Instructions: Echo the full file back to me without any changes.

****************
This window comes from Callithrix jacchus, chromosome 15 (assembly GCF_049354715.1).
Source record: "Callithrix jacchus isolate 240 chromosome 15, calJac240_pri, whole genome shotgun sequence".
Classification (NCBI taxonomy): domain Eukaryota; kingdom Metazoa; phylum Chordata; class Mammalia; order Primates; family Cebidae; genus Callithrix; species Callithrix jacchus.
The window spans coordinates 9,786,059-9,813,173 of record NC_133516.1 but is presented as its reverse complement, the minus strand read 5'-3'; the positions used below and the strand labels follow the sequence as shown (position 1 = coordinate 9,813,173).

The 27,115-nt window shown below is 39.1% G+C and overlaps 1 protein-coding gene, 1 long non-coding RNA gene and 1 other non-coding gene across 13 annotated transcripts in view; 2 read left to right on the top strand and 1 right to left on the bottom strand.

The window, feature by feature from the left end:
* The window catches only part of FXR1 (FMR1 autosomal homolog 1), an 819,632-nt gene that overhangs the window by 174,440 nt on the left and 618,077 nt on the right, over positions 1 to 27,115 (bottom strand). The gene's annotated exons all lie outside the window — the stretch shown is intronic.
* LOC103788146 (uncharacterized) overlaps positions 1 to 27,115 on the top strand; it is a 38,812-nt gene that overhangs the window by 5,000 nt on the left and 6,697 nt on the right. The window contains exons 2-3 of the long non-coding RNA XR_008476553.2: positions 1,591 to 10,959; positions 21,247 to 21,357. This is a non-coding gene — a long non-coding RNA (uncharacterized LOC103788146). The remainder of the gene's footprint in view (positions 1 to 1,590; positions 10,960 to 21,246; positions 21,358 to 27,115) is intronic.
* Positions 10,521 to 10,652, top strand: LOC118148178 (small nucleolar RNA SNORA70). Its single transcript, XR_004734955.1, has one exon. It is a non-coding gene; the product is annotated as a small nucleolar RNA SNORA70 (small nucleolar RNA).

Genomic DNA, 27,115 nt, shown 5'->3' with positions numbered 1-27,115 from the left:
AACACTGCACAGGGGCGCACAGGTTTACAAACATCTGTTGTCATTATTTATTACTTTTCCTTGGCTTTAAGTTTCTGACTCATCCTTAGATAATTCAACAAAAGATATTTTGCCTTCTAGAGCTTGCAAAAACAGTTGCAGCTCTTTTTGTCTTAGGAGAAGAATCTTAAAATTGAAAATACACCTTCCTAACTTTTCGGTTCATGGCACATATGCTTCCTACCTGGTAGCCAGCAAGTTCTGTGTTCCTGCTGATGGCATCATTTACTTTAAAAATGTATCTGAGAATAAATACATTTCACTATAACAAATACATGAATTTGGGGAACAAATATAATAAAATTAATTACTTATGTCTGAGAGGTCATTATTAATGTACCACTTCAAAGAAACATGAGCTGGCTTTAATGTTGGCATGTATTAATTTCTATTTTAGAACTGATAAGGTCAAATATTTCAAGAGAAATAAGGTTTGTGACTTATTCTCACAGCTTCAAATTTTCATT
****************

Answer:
This window comes from Callithrix jacchus, chromosome 15 (assembly GCF_049354715.1).
Source record: "Callithrix jacchus isolate 240 chromosome 15, calJac240_pri, whole genome shotgun sequence".
Classification (NCBI taxonomy): domain Eukaryota; kingdom Metazoa; phylum Chordata; class Mammalia; order Primates; family Cebidae; genus Callithrix; species Callithrix jacchus.
The window spans coordinates 9,786,059-9,813,173 of record NC_133516.1 but is presented as its reverse complement, the minus strand read 5'-3'; the positions used below and the strand labels follow the sequence as shown (position 1 = coordinate 9,813,173).

The 27,115-nt window shown below is 39.1% G+C and overlaps 1 protein-coding gene, 1 long non-coding RNA gene and 1 other non-coding gene across 13 annotated transcripts in view; 2 read left to right on the top strand and 1 right to left on the bottom strand.

The window, feature by feature from the left end:
* The window catches only part of FXR1 (FMR1 autosomal homolog 1), an 819,632-nt gene that overhangs the window by 174,440 nt on the left and 618,077 nt on the right, over positions 1 to 27,115 (bottom strand). The gene's annotated exons all lie outside the window — the stretch shown is intronic.
* LOC103788146 (uncharacterized) overlaps positions 1 to 27,115 on the top strand; it is a 38,812-nt gene that overhangs the window by 5,000 nt on the left and 6,697 nt on the right. The window contains exons 2-3 of the long non-coding RNA XR_008476553.2: positions 1,591 to 10,959; positions 21,247 to 21,357. This is a non-coding gene — a long non-coding RNA (uncharacterized LOC103788146). The remainder of the gene's footprint in view (positions 1 to 1,590; positions 10,960 to 21,246; positions 21,358 to 27,115) is intronic.
* Positions 10,521 to 10,652, top strand: LOC118148178 (small nucleolar RNA SNORA70). Its single transcript, XR_004734955.1, has one exon. It is a non-coding gene; the product is annotated as a small nucleolar RNA SNORA70 (small nucleolar RNA).

Genomic DNA, 27,115 nt, shown 5'->3' with positions numbered 1-27,115 from the left:
AACACTGCACAGGGGCGCACAGGTTTACAAACATCTGTTGTCATTATTTATTACTTTTCCTTGGCTTTAAGTTTCTGACTCATCCTTAGATAATTCAACAAAAGATATTTTGCCTTCTAGAGCTTGCAAAAACAGTTGCAGCTCTTTTTGTCTTAGGAGAAGAATCTTAAAATTGAAAATACACCTTCCTAACTTTTCGGTTCATGGCACATATGCTTCCTACCTGGTAGCCAGCAAGTTCTGTGTTCCTGCTGATGGCATCATTTACTTTAAAAATGTATCTGAGAATAAATACATTTCACTATAACAAATACATGAATTTGGGGAACAAATATAATAAAATTAATTACTTATGTCTGAGAGGTCATTATTAATGTACCACTTCAAAGAAACATGAGCTGGCTTTAATGTTGGCATGTATTAATTTCTATTTTAGAACTGATAAGGTCAAATATTTCAAGAGAAATAAGGTTTGTGACTTATTCTCACAGCTTCAAATTTTCATT